Mineopolis Heart Institude
How to approach large intracoronary thrombus is unclear. With Manos Brilakis’s permission, his demontrative case shared here which has invaluable messeages (Video 1). Unfortunately, thrombectomy catheter didn’t work in this case. Probably because his mouth was wider, the guide catheter extension was used to remove thrombus, but it didn’t work either. Normally he tried to pull the thrombus into the catheter using a filter like a basket, which normally remains in the distal position, but it failed as well. In the meantime, distal embolism and total occlusion developed. When the clinical condition deteriorated, the left ventricular assist device was used. If partial antegrade current is present, he concluded that a large intracoronary thrombus can be followed conservatively even in the presence of ongoing ischemia. Can it be more accurate to show a conservative approach than the one proposed in the algorithm? Shouldn’t we step on the snake’s tail?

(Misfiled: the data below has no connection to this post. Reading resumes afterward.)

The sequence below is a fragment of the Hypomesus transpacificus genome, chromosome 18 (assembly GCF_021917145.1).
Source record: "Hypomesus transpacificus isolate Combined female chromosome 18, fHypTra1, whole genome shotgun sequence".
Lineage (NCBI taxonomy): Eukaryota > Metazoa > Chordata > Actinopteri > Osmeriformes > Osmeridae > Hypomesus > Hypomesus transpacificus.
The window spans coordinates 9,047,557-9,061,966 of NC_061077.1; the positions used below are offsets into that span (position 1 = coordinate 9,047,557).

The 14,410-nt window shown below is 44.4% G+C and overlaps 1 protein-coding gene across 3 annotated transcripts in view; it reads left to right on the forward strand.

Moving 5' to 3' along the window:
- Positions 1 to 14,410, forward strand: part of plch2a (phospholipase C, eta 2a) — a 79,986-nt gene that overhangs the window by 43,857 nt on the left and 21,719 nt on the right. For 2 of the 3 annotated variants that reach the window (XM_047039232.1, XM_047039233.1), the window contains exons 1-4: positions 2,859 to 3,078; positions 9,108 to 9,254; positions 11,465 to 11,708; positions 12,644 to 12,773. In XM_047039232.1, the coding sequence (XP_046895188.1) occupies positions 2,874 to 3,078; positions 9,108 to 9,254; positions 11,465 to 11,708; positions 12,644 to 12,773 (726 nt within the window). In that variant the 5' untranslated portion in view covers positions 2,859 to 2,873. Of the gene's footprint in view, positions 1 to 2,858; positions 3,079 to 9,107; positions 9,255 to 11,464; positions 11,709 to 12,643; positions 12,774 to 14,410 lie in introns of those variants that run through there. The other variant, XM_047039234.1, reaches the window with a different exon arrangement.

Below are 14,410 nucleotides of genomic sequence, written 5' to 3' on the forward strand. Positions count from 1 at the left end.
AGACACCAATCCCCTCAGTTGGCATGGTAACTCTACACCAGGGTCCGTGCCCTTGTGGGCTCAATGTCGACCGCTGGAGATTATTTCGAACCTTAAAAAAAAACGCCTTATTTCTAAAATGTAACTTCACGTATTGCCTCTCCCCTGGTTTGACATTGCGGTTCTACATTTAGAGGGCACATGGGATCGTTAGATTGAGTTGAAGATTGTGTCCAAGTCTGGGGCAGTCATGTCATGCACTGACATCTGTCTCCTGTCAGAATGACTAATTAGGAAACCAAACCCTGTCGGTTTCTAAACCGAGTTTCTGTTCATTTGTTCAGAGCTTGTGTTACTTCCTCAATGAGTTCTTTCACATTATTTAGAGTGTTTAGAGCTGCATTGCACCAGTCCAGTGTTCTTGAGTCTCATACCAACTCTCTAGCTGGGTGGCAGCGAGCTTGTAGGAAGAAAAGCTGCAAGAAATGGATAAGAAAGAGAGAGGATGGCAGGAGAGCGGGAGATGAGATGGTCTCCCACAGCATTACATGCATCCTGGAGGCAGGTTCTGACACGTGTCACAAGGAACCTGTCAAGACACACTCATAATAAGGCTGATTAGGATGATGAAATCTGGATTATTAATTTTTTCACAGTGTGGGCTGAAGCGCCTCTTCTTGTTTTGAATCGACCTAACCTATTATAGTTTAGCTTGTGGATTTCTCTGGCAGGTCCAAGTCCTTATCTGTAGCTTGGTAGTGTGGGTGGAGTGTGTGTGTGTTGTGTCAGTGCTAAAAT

In this case, drug treatment options need to be discussed.
But what could be the reason for the failure to remove the thrombus?
Here, the natural curvature of the artery probably pushes the thrombectomy catheter to the lateral wall ( Figure 1), exactly according to the current physiology. The thrombus is accumulated medially from where the flow was slow.
What other thrombectomy option would be?
The Fogarty catheter used in the periphery was useless ( Figure 2). The ascending aorta would be the place where the thrombus would be discharged and would cause other new problems?
What new technology can develop?
Can the technique used in acute stroke ( Figure 3) be used with modified bigger devices for special coronary thrombus?
What do you say?